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The End of All Things indie film review


Directed by: #AndrewGale

Written by: #AdamHowes


The End of All Things is an atmospheric and gripping post-apocalypse indie movie that shines thanks to Andrew Gale’s assured directorial vision as well as the strength of its acting, cinematography and score.

It takes a while for this dystopian vision to come into focus: a middle-aged man (Adam Howes), a younger woman (Alina Chan) and a boy (Harry Davies) navigate a desolate rural wasteland; they camp amongst ruins, forage for food, breed mice, and gather wood for their fires. They have formed a clan and are focused intently on survival, but what is their exact relation, and what seismic event has so devastated this world? Gradually, some details emerge: the man and woman were once romantically attached, yet the older and wiser man is hesitant to bring life into such a ravaged world. However, the exact nature of this apocalypse is kept vague, and such minimal backstory works to the film’s strength. The End of All Things keeps us in the dark about such things, just as the boy and the woman are, until the boy discovers a strangely beautiful relic which also sparks a vision of a utopian future. The film mostly focuses on their efforts to make sense of the dark turn the world has taken, and their increasingly crazed attempts to make it right again.

What is notably impressive about this indie film is how uniformly proficient its creative vision is. In terms of acting, there are solid performances from its central trio. As the lone character to remember the world before, Adam Howes is suitably haunted and grizzled. His character has tunnel vision for the bare struggle of survival, while keeping a flame alive for finding future community. “There’ll be others, somewhere”, he tells the questioning boy. As the young woman and boy, Alina Chan and Harry Davies respectively give strong performances of wide-eyed naivety, with their hopeful innocence turning childishly frenzied as their need for belief in a higher order moves beyond rationality into fallacy.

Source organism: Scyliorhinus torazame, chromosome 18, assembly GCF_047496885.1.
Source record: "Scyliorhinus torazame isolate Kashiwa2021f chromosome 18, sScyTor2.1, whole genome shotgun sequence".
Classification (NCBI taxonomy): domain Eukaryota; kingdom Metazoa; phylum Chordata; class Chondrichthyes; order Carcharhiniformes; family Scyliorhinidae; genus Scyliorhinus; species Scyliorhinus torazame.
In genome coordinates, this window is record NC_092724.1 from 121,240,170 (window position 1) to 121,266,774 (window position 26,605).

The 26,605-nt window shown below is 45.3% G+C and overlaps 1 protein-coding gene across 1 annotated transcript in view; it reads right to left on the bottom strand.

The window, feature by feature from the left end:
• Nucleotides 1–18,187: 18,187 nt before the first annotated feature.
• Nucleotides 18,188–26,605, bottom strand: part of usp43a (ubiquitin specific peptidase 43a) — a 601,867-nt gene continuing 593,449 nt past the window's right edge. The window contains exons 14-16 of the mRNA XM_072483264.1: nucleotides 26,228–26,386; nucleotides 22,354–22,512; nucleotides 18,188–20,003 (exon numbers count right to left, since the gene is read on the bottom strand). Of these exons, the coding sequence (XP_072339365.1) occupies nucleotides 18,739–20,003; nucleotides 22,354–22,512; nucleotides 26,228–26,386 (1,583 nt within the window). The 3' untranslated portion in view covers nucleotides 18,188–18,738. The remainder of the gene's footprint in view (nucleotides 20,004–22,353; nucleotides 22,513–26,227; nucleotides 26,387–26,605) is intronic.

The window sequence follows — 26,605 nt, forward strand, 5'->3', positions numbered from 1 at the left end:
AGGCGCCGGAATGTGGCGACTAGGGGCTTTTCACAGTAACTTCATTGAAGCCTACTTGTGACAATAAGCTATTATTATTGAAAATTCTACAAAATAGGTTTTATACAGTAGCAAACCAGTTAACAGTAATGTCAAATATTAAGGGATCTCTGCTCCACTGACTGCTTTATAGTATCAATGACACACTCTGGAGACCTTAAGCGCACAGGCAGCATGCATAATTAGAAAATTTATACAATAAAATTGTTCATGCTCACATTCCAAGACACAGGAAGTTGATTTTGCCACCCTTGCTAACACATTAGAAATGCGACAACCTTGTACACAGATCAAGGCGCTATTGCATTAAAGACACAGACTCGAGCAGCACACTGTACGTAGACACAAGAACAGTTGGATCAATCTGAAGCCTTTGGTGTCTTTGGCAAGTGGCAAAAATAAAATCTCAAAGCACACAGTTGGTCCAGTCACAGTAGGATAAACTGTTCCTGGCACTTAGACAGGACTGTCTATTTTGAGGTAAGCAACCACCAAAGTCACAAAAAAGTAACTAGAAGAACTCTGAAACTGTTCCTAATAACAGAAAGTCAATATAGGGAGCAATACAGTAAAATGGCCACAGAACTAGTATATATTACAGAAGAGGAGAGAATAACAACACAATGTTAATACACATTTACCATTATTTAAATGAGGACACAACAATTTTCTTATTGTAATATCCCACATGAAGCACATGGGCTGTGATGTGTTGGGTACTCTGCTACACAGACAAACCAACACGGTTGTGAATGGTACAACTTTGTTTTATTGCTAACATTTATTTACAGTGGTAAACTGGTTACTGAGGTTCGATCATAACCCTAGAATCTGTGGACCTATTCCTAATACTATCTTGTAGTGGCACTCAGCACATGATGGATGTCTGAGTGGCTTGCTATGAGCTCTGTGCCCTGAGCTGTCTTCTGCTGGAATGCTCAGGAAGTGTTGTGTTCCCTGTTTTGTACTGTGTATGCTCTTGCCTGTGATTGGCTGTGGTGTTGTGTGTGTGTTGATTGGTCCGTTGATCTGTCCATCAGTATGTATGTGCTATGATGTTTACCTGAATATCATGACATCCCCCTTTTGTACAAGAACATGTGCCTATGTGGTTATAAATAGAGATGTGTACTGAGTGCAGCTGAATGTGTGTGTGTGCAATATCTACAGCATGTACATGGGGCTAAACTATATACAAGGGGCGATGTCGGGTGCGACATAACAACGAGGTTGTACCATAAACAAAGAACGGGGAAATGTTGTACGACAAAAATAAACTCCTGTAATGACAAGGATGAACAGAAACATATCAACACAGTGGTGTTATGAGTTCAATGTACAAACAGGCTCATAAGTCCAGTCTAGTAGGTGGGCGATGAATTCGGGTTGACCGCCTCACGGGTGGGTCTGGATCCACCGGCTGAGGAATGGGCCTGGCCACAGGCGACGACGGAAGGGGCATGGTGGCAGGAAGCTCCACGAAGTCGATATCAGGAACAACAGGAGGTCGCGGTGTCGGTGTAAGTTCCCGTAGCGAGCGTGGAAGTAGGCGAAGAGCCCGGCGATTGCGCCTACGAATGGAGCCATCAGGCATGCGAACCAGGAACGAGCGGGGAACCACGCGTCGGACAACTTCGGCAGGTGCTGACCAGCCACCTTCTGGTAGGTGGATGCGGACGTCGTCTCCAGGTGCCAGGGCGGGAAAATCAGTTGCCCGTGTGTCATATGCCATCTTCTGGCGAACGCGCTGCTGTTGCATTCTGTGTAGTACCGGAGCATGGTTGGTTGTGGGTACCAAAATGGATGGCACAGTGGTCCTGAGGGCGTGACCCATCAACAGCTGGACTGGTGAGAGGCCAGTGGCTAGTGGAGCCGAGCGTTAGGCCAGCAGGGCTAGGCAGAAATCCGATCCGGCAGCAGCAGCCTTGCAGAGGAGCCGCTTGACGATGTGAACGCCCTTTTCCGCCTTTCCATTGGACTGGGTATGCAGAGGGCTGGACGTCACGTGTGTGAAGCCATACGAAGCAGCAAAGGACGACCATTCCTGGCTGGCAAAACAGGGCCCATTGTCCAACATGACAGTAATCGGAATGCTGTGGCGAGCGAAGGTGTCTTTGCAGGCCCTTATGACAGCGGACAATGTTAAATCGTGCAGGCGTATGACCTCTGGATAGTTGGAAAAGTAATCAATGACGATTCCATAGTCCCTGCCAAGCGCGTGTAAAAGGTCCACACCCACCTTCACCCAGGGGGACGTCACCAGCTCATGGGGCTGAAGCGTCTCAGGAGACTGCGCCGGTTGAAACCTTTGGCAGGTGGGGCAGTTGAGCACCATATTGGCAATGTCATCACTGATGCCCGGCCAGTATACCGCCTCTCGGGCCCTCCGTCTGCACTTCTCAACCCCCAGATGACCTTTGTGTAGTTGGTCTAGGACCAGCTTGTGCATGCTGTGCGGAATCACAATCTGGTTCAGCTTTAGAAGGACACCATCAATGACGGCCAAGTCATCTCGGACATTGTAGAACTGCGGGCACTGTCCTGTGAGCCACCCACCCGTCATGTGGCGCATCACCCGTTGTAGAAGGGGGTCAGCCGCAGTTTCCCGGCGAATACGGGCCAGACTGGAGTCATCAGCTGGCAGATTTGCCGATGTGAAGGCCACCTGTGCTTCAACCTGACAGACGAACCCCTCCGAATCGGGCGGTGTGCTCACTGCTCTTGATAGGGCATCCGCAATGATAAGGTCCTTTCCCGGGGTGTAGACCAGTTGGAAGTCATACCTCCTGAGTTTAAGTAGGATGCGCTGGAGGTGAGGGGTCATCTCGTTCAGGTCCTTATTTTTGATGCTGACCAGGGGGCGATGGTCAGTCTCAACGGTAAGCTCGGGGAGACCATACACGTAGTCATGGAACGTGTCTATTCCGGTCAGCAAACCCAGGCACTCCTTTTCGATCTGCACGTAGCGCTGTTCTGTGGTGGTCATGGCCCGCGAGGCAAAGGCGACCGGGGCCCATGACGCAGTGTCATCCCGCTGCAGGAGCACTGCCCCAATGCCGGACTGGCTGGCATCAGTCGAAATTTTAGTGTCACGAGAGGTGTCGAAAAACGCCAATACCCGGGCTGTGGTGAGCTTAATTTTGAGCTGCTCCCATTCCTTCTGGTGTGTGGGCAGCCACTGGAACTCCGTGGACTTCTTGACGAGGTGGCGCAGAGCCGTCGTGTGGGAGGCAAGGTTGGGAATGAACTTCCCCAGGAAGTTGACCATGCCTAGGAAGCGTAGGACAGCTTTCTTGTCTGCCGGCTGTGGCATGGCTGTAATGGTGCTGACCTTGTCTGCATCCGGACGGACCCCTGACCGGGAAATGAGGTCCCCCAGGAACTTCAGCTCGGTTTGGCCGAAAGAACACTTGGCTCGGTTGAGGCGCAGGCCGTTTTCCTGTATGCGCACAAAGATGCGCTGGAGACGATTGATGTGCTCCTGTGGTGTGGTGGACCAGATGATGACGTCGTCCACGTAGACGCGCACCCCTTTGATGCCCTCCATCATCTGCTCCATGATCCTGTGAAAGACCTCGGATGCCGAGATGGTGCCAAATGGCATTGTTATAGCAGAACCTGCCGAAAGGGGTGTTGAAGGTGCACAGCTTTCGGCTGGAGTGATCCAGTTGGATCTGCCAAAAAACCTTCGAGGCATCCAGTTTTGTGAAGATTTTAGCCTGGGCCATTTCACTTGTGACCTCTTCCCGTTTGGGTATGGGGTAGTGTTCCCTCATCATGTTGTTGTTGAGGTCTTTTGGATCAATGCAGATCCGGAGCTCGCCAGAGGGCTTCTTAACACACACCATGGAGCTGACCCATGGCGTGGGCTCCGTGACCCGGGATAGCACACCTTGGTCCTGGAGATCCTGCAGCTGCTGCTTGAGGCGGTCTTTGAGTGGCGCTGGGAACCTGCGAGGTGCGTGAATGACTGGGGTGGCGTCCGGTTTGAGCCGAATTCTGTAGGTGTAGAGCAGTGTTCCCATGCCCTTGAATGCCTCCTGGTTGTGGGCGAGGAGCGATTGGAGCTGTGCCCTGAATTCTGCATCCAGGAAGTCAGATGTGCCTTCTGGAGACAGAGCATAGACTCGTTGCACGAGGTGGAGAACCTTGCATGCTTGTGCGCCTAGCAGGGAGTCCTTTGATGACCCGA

The performances are supplemented by an impressive visual aesthetic: the film’s choice of locations is excellent, as are its set designs. This ravaged world feels authentically lived-in and believable. If you were impressed by Cormac McCarthy adaptation The Road with Viggo Mortensen, then you will be similarly won over by The End of All Things. The perished environment is captured by a refined yet gritty cinematography (also from Andrew Gale), which suitably paints in shades of grey and brown, while every shot is well-lit and suitably framed. On top of such technical skill, the film possesses an excellent score from composer Ant Dickinson, which enhances the emotional heft and suspense of different scenes. Thankfully, the film is not just style with no substance though, as the plot itself, while minimal, is engaging and takes some satisfyingly unexpected turns.

As director and cinematographer, Andrew Gale announces himself as a technically adept film-

maker to look out for with The End of All Things, a tragic and riveting tale about the fallibility of faith in the midst of devastation.



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